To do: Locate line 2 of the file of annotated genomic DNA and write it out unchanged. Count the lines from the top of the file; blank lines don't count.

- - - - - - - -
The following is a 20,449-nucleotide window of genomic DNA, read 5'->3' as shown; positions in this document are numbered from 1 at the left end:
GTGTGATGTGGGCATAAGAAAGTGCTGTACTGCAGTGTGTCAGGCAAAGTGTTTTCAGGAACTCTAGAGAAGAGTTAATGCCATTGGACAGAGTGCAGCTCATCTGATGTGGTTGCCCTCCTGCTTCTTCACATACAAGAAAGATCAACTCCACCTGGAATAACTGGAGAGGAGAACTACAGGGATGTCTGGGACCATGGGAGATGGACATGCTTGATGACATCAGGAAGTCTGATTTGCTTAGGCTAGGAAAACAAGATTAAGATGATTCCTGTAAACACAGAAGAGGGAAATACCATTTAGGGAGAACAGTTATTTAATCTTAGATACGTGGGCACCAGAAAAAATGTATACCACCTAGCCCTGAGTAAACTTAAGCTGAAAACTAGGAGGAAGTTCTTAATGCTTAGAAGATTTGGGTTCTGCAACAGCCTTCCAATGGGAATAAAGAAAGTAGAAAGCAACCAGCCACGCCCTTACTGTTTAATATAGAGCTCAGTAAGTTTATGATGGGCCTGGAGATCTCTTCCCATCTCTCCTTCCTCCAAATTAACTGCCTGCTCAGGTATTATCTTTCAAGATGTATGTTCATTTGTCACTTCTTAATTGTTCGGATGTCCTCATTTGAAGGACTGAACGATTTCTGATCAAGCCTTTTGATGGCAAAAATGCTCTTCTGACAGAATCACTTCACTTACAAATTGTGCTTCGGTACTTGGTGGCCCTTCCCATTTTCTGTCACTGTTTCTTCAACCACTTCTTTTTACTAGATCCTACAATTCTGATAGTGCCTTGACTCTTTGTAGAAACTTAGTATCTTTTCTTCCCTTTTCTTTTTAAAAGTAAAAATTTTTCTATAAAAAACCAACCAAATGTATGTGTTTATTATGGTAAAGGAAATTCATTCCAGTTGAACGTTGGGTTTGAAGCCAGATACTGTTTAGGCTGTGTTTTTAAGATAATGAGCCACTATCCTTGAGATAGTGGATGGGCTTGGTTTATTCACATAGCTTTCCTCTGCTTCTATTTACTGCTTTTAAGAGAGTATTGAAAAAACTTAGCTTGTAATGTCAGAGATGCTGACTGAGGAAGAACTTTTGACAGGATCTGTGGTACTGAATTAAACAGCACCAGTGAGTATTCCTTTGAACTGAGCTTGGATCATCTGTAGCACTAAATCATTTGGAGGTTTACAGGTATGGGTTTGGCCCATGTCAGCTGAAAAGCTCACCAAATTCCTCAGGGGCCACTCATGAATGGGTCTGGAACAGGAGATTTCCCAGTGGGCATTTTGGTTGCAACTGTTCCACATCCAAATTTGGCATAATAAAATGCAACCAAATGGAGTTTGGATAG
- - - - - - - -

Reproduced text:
GTGTGATGTGGGCATAAGAAAGTGCTGTACTGCAGTGTGTCAGGCAAAGTGTTTTCAGGAACTCTAGAGAAGAGTTAATGCCATTGGACAGAGTGCAGCTCATCTGATGTGGTTGCCCTCCTGCTTCTTCACATACAAGAAAGATCAACTCCACCTGGAATAACTGGAGAGGAGAACTACAGGGATGTCTGGGACCATGGGAGATGGACATGCTTGATGACATCAGGAAGTCTGATTTGCTTAGGCTAGGAAAACAAGATTAAGATGATTCCTGTAAACACAGAAGAGGGAAATACCATTTAGGGAGAACAGTTATTTAATCTTAGATACGTGGGCACCAGAAAAAATGTATACCACCTAGCCCTGAGTAAACTTAAGCTGAAAACTAGGAGGAAGTTCTTAATGCTTAGAAGATTTGGGTTCTGCAACAGCCTTCCAATGGGAATAAAGAAAGTAGAAAGCAACCAGCCACGCCCTTACTGTTTAATATAGAGCTCAGTAAGTTTATGATGGGCCTGGAGATCTCTTCCCATCTCTCCTTCCTCCAAATTAACTGCCTGCTCAGGTATTATCTTTCAAGATGTATGTTCATTTGTCACTTCTTAATTGTTCGGATGTCCTCATTTGAAGGACTGAACGATTTCTGATCAAGCCTTTTGATGGCAAAAATGCTCTTCTGACAGAATCACTTCACTTACAAATTGTGCTTCGGTACTTGGTGGCCCTTCCCATTTTCTGTCACTGTTTCTTCAACCACTTCTTTTTACTAGATCCTACAATTCTGATAGTGCCTTGACTCTTTGTAGAAACTTAGTATCTTTTCTTCCCTTTTCTTTTTAAAAGTAAAAATTTTTCTATAAAAAACCAACCAAATGTATGTGTTTATTATGGTAAAGGAAATTCATTCCAGTTGAACGTTGGGTTTGAAGCCAGATACTGTTTAGGCTGTGTTTTTAAGATAATGAGCCACTATCCTTGAGATAGTGGATGGGCTTGGTTTATTCACATAGCTTTCCTCTGCTTCTATTTACTGCTTTTAAGAGAGTATTGAAAAAACTTAGCTTGTAATGTCAGAGATGCTGACTGAGGAAGAACTTTTGACAGGATCTGTGGTACTGAATTAAACAGCACCAGTGAGTATTCCTTTGAACTGAGCTTGGATCATCTGTAGCACTAAATCATTTGGAGGTTTACAGGTATGGGTTTGGCCCATGTCAGCTGAAAAGCTCACCAAATTCCTCAGGGGCCACTCATGAATGGGTCTGGAACAGGAGATTTCCCAGTGGGCATTTTGGTTGCAACTGTTCCACATCCAAATTTGGCATAATAAAATGCAACCAAATGGAGTTTGGATAG